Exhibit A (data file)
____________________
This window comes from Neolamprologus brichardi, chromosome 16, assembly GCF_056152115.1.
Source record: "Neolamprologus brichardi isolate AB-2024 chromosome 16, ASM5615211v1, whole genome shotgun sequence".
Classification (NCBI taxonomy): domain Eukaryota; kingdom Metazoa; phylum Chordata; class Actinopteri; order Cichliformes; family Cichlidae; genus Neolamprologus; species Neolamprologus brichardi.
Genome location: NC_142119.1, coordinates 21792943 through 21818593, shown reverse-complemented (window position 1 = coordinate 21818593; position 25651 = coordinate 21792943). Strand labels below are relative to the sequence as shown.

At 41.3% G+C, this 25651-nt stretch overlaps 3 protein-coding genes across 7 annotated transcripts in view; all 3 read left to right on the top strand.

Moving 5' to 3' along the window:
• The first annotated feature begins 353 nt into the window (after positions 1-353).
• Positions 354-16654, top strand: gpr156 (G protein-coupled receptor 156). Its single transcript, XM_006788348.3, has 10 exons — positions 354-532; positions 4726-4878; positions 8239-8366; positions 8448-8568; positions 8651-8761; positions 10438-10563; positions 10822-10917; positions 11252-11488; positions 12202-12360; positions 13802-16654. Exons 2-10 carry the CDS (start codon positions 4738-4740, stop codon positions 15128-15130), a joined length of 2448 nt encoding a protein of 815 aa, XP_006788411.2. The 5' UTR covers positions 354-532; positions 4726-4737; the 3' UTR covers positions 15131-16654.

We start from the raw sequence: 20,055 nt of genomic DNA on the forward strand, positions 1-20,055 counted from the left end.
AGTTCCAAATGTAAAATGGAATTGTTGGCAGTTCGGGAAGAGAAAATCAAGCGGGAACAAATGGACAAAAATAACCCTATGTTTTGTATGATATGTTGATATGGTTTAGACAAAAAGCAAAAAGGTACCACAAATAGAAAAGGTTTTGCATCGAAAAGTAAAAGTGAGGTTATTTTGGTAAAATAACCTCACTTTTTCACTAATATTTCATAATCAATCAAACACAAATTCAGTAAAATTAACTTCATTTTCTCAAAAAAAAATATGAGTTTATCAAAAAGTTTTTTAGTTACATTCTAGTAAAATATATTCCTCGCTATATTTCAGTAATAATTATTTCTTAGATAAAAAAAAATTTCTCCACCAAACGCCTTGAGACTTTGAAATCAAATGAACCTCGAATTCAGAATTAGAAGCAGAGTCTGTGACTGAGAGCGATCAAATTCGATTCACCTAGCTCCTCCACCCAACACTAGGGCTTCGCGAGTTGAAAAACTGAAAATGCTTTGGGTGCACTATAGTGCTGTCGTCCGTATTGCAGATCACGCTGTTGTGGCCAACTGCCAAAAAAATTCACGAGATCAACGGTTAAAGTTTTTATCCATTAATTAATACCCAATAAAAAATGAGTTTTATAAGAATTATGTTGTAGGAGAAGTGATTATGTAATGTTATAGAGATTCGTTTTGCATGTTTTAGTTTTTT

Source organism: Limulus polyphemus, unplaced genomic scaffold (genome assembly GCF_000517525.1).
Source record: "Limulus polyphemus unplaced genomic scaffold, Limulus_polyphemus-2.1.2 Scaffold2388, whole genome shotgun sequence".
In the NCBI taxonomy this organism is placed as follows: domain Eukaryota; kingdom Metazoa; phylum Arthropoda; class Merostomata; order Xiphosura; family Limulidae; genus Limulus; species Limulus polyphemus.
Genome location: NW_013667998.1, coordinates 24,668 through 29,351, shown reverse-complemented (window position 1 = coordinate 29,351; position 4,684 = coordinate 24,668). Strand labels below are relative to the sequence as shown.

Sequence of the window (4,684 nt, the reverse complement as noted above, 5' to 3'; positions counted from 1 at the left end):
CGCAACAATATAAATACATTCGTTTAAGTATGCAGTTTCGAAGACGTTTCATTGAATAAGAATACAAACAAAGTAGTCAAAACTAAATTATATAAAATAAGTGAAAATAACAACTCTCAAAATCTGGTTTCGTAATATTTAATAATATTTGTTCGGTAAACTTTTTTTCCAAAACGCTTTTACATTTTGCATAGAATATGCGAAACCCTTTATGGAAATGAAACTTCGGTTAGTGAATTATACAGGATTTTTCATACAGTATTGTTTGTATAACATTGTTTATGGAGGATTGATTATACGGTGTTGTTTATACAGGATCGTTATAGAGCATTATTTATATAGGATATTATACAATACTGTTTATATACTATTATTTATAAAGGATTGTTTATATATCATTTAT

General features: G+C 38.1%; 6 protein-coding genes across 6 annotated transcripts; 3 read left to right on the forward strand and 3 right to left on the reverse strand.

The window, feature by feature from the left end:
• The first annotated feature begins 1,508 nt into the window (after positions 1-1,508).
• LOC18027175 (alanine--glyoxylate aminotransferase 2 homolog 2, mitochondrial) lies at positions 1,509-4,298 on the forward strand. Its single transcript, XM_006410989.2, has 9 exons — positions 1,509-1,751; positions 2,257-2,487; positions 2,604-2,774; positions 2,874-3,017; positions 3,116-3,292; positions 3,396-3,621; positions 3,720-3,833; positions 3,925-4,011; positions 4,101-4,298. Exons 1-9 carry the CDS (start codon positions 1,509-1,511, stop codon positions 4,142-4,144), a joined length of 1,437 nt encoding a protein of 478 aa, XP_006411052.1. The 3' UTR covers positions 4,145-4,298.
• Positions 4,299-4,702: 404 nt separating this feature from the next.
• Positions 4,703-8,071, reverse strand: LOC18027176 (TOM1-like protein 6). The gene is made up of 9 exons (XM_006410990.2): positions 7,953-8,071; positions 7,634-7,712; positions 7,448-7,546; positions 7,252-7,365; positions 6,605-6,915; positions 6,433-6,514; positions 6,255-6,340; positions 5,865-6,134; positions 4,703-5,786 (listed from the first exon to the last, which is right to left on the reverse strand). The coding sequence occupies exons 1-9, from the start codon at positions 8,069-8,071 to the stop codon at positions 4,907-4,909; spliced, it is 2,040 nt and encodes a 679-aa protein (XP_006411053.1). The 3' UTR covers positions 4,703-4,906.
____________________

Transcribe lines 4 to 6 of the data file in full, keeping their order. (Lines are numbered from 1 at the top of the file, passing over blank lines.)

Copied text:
Genome location: NC_142119.1, coordinates 21792943 through 21818593, shown reverse-complemented (window position 1 = coordinate 21818593; position 25651 = coordinate 21792943). Strand labels below are relative to the sequence as shown.

At 41.3% G+C, this 25651-nt stretch overlaps 3 protein-coding genes across 7 annotated transcripts in view; all 3 read left to right on the top strand.

Moving 5' to 3' along the window: